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Everything posted by Maverick

  1. Why is AC.TO price tanking?

    I'm thinking he's implying that with the increased availability of marijuana will also have a proportionate increase of people with the munchies!
  2. Swoop - Apply now

    How many times have you said that now?
  3. Q400 line sold too?

    Bombardier SOLD The Q400 Division - Fliegerfaust Exclusive Q400 is No More a Bombardier Product 15:45 - October 20, 2017 - Quebec, Montreal by Sylvain Faust According to sources very close the Q400 division, Bombardier Inc. should be announcing very soon the sale of its Q400 business. After the major transaction involving its 50% ownership in the CSeries Holding, Bombardier was left with only the CRJ and Q400 part of its Commercial Aircraft business. Could ATR which is owned 50% by AIRBUS be the buyer? Remember, the Learjet, Challenger and Global aircraft are part of the Bombardier Business Aircraft division, not Bombardier Commercial Aircraft. To help you understand, the commercial aircraft business is selling "buses" to airlines so they can carry large amount of paying passengers, i.e you! Business aircraft are sport cars sold mainly to individuals or corporations for VIP and VVIP. Not the same business, not the same clientele at all. Bombardier Commercial Aircraft covers the CSeries (via ownership in its holding), the CRJ and Q400 aircraft. The CRJ would be the only aircraft left in Bombardier Commercial Aircraft division 100% own by Bombardier. Could it be next in line to be liquidated? Bombardier CEO Bellemare told the CSeries employees during a presentation Tuesday at the Mirabel factory that the company was losing money with each Q400 delivery. Stay tuned to Fliegerfaust for more... Stay in the know and Subscribe to the FREE Fliegerfaust Free Newsletter. Sylvain Faust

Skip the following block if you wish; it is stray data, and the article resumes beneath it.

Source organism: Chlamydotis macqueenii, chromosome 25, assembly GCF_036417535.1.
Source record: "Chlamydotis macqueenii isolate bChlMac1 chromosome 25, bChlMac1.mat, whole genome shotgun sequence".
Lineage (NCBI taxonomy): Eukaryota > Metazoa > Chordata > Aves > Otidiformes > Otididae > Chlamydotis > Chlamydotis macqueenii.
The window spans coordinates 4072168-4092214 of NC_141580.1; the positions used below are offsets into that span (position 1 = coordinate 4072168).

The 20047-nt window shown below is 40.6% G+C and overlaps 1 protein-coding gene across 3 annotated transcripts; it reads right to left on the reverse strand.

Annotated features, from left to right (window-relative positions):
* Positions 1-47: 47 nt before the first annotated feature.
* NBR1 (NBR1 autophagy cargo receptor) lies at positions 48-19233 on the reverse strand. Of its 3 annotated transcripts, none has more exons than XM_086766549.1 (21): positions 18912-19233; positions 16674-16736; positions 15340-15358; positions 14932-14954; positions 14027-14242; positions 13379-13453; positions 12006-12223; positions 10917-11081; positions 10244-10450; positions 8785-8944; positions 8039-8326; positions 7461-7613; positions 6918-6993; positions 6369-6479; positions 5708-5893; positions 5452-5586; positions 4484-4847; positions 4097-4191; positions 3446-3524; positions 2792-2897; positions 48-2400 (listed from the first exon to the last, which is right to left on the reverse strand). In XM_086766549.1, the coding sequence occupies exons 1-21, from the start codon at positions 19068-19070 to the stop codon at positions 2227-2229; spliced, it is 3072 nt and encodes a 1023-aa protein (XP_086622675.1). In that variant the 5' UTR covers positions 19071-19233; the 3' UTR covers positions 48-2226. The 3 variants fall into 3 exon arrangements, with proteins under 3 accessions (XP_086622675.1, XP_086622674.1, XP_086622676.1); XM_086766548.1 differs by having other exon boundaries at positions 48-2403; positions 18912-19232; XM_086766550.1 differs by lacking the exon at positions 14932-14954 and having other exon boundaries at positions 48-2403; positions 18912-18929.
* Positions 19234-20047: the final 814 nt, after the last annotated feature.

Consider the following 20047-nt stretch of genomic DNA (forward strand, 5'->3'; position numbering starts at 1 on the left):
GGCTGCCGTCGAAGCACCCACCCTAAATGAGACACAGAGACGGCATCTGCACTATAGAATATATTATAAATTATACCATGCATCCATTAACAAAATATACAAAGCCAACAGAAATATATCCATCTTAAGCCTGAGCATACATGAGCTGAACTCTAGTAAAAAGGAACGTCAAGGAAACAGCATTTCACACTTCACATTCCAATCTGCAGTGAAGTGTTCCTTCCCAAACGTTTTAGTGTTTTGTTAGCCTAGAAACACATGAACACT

4. Not a 100% sure but the right engine is in the water and the reverser looks like it might be open.
  5. Tarmac accident at YYZ

    The "shroud" in a 737NG is the compartment itself. There is no separate shroud around the APU like there was on the 737-100 to -500. Once the wing punctured the containment area it allowed the fire to break out. All-in-all I think that both airplanes dodged a bullet. Good job by the fire department!
  6. Seasonal Whining

    Good point, I assumed it was AC because Moeman works there. I don't think it's Porter because the Dash8 doesn't have a sliding window... Whoever it was, it's a great story and what we all probably endeavour to do.
  7. Seasonal Whining

    There's no reference to any other airtlines in the story. Just the normal whinging from that guy ^. Gets a bit tiresome Kip but, whatever... That's a great story and good on AC for doing that for her!
  8. Airbus buys into CSeries

    That's a lot of animal cliches!
  9. Airbus buys into CSeries